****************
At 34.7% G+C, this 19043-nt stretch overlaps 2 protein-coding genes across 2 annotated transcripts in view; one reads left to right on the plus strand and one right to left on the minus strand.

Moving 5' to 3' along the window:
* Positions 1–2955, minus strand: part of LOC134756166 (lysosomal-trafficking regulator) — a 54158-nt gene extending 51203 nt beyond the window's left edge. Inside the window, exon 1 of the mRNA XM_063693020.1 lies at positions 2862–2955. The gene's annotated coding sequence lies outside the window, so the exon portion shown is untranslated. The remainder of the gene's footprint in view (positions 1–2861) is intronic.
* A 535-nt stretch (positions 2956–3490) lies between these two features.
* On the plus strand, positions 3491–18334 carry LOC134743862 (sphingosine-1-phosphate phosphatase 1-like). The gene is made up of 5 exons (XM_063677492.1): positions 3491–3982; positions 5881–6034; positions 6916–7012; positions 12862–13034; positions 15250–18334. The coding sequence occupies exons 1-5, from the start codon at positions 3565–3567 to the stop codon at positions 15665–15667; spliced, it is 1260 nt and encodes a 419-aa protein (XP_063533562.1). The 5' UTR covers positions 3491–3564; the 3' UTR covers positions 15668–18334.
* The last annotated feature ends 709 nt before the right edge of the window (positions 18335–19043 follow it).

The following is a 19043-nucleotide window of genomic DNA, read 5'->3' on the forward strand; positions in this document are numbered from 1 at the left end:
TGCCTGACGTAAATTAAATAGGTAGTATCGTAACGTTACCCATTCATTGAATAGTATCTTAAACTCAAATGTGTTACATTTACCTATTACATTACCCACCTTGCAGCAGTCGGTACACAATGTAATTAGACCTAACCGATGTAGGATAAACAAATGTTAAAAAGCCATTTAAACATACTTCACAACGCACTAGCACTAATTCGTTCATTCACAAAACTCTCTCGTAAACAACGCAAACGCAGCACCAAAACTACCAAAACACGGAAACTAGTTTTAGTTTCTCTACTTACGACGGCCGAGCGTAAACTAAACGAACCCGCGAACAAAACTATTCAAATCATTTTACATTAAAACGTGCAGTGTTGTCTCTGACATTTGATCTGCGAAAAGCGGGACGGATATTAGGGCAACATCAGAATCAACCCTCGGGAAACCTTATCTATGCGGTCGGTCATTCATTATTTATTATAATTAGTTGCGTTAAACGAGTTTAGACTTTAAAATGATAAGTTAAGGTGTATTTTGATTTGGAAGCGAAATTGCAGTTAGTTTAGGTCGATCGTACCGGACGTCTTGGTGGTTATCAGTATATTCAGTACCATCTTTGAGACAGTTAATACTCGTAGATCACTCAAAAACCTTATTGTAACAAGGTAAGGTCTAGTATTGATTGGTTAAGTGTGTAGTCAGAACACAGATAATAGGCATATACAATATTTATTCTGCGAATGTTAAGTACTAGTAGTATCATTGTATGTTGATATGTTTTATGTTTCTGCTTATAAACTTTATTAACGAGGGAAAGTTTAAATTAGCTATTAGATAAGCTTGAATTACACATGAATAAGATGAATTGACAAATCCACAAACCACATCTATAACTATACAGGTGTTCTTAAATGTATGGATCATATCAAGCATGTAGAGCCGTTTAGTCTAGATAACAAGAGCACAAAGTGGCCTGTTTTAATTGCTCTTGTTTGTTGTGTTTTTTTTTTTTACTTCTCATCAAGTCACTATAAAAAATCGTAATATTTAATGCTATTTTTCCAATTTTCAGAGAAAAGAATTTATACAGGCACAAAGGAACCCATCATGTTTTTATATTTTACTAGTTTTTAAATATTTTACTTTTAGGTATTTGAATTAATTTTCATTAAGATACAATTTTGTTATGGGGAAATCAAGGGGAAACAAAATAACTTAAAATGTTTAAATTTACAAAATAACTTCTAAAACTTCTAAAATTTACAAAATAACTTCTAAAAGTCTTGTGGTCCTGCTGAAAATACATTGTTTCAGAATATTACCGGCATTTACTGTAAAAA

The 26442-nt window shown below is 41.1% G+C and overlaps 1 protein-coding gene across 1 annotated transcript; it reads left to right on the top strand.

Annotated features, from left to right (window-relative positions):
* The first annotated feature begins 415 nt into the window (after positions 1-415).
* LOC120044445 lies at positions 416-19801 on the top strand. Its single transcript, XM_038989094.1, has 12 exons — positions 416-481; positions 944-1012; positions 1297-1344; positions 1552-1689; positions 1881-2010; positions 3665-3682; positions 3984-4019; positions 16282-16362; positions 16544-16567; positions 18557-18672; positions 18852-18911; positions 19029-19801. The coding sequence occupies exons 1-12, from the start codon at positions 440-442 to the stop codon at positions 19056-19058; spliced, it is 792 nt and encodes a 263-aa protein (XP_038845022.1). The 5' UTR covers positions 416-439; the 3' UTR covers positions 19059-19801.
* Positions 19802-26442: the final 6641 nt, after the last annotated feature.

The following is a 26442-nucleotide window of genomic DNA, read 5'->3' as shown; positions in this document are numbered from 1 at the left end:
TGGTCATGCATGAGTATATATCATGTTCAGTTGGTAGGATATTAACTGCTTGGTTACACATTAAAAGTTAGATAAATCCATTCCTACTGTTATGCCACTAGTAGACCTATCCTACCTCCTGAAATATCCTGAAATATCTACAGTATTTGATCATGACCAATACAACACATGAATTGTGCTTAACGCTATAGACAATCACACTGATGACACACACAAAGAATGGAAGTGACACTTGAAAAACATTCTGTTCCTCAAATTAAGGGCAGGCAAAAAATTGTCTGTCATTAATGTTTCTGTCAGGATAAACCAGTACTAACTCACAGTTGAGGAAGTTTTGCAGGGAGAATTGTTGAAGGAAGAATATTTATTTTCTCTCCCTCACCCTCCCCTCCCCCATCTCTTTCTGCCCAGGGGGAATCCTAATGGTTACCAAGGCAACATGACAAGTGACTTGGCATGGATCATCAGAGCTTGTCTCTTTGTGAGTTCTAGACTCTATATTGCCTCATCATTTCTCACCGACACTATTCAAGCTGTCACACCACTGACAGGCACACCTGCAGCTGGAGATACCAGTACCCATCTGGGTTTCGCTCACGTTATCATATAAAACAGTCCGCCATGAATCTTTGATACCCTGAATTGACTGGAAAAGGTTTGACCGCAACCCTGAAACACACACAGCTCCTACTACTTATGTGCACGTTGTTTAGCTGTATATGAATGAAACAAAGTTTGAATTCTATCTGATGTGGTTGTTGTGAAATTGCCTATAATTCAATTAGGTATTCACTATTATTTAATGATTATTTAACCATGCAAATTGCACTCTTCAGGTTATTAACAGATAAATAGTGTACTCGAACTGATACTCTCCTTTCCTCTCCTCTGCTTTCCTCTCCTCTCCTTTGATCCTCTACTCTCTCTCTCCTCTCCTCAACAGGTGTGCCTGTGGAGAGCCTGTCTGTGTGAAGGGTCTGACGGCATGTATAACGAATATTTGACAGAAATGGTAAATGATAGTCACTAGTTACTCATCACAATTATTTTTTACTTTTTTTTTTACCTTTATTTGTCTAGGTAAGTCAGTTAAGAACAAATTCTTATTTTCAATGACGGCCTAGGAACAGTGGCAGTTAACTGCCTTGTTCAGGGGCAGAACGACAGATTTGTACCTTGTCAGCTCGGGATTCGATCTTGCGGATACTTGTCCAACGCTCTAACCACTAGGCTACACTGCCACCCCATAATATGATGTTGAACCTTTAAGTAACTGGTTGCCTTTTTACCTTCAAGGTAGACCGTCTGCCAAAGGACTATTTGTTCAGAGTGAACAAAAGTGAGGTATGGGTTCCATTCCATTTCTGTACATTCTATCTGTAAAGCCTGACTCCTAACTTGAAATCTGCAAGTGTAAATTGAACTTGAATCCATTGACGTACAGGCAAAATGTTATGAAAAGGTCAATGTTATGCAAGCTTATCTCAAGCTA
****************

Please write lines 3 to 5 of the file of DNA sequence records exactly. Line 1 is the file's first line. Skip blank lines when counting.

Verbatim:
* Positions 1–2955, minus strand: part of LOC134756166 (lysosomal-trafficking regulator) — a 54158-nt gene extending 51203 nt beyond the window's left edge. Inside the window, exon 1 of the mRNA XM_063693020.1 lies at positions 2862–2955. The gene's annotated coding sequence lies outside the window, so the exon portion shown is untranslated. The remainder of the gene's footprint in view (positions 1–2861) is intronic.
* A 535-nt stretch (positions 2956–3490) lies between these two features.
* On the plus strand, positions 3491–18334 carry LOC134743862 (sphingosine-1-phosphate phosphatase 1-like). The gene is made up of 5 exons (XM_063677492.1): positions 3491–3982; positions 5881–6034; positions 6916–7012; positions 12862–13034; positions 15250–18334. The coding sequence occupies exons 1-5, from the start codon at positions 3565–3567 to the stop codon at positions 15665–15667; spliced, it is 1260 nt and encodes a 419-aa protein (XP_063533562.1). The 5' UTR covers positions 3491–3564; the 3' UTR covers positions 15668–18334.